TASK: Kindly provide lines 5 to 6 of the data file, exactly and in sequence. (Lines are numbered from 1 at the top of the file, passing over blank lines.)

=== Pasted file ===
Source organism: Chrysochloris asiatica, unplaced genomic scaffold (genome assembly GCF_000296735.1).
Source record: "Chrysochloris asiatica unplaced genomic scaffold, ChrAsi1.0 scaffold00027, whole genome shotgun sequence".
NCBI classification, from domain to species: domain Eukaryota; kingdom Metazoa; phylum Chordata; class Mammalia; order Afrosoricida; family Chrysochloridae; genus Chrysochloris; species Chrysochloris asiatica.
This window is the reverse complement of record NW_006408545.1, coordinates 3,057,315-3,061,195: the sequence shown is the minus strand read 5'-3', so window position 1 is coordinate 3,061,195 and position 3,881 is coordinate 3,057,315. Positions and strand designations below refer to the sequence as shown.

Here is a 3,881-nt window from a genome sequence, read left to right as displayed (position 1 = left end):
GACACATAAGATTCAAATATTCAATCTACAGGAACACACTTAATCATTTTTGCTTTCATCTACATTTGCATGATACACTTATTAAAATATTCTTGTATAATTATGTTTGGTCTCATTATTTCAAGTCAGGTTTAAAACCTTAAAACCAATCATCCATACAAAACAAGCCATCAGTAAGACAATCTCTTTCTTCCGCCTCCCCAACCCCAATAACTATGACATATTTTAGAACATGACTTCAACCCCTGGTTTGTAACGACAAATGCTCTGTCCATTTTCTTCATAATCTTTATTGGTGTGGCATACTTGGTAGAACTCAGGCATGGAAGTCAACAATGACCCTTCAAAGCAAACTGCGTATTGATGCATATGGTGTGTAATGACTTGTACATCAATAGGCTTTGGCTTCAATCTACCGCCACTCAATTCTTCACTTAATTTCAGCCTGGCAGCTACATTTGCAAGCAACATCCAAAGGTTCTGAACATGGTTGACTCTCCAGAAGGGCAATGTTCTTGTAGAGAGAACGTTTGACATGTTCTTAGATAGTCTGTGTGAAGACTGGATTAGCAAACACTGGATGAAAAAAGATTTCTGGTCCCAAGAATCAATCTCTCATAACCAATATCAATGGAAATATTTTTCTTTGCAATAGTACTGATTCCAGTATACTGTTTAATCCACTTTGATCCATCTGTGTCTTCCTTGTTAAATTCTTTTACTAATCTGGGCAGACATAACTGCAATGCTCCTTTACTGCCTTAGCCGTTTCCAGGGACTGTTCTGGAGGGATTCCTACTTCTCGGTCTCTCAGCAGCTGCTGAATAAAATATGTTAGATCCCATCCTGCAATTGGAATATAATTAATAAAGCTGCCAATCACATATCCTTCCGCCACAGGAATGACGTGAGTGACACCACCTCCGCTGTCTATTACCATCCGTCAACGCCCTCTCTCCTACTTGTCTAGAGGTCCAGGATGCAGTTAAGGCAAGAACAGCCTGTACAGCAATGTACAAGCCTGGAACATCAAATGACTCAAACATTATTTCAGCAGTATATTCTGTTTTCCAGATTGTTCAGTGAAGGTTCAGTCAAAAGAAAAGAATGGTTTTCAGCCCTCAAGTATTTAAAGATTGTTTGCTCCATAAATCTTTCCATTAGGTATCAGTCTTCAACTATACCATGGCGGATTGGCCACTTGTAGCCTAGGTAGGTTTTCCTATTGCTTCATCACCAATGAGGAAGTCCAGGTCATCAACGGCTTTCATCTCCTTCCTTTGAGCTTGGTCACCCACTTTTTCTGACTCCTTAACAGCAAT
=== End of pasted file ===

Here is a 3,881-nt window from a genome sequence, read left to right as displayed (position 1 = left end):
GACACATAAGATTCAAATATTCAATCTACAGGAACACACTTAATCATTTTTGCTTTCATCTACATTTGCATGATACACTTATTAAAATATTCTTGTATAATTATGTTTGGTCTCATTATTTCAAGTCAGGTTTAAAACCTTAAAACCAATCATCCATACAAAACAAGCCATCAGTAAGACAATCTCTTTCTTCCGCCTCCCCAACCCCAATAACTATGACATATTTTAGAACATGACTTCAACCCCTGGTTTGTAACGACAAATGCTCTGTCCATTTTCTTCATAATCTTTATTGGTGTGGCATACTTGGTAGAACTCAGGCATGGAAGTCAACAATGACCCTTCAAAGCAAACTGCGTATTGATGCATATGGTGTGTAATGACTTGTACATCAATAGGCTTTGGCTTCAATCTACCGCCACTCAATTCTTCACTTAATTTCAGCCTGGCAGCTACATTTGCAAGCAACATCCAAAGGTTCTGAACATGGTTGACTCTCCAGAAGGGCAATGTTCTTGTAGAGAGAACGTTTGACATGTTCTTAGATAGTCTGTGTGAAGACTGGATTAGCAAACACTGGATGAAAAAAGATTTCTGGTCCCAAGAATCAATCTCTCATAACCAATATCAATGGAAATATTTTTCTTTGCAATAGTACTGATTCCAGTATACTGTTTAATCCACTTTGATCCATCTGTGTCTTCCTTGTTAAATTCTTTTACTAATCTGGGCAGACATAACTGCAATGCTCCTTTACTGCCTTAGCCGTTTCCAGGGACTGTTCTGGAGGGATTCCTACTTCTCGGTCTCTCAGCAGCTGCTGAATAAAATATGTTAGATCCCATCCTGCAATTGGAATATAATTAATAAAGCTGCCAATCACATATCCTTCCGCCACAGGAATGACGTGAGTGACACCACCTCCGCTGTCTATTACCATCCGTCAACGCCCTCTCTCCTACTTGTCTAGAGGTCCAGGATGCAGTTAAGGCAAGAACAGCCTGTACAGCAATGTACAAGCCTGGAACATCAAATGACTCAAACATTATTTCAGCAGTATATTCTGTTTTCCAGATTGTTCAGTGAAGGTTCAGTCAAAAGAAAAGAATGGTTTTCAGCCCTCAAGTATTTAAAGATTGTTTGCTCCATAAATCTTTCCATTAGGTATCAGTCTTCAACTATACCATGGCGGATTGGCCACTTGTAGCCTAGGTAGGTTTTCCTATTGCTTCATCACCAATGAGGAAGTCCAGGTCATCAACGGCTTTCATCTCCTTCCTTTGAGCTTGGTCACCCACTTTTTCTGACTCCTTAACAGCAAT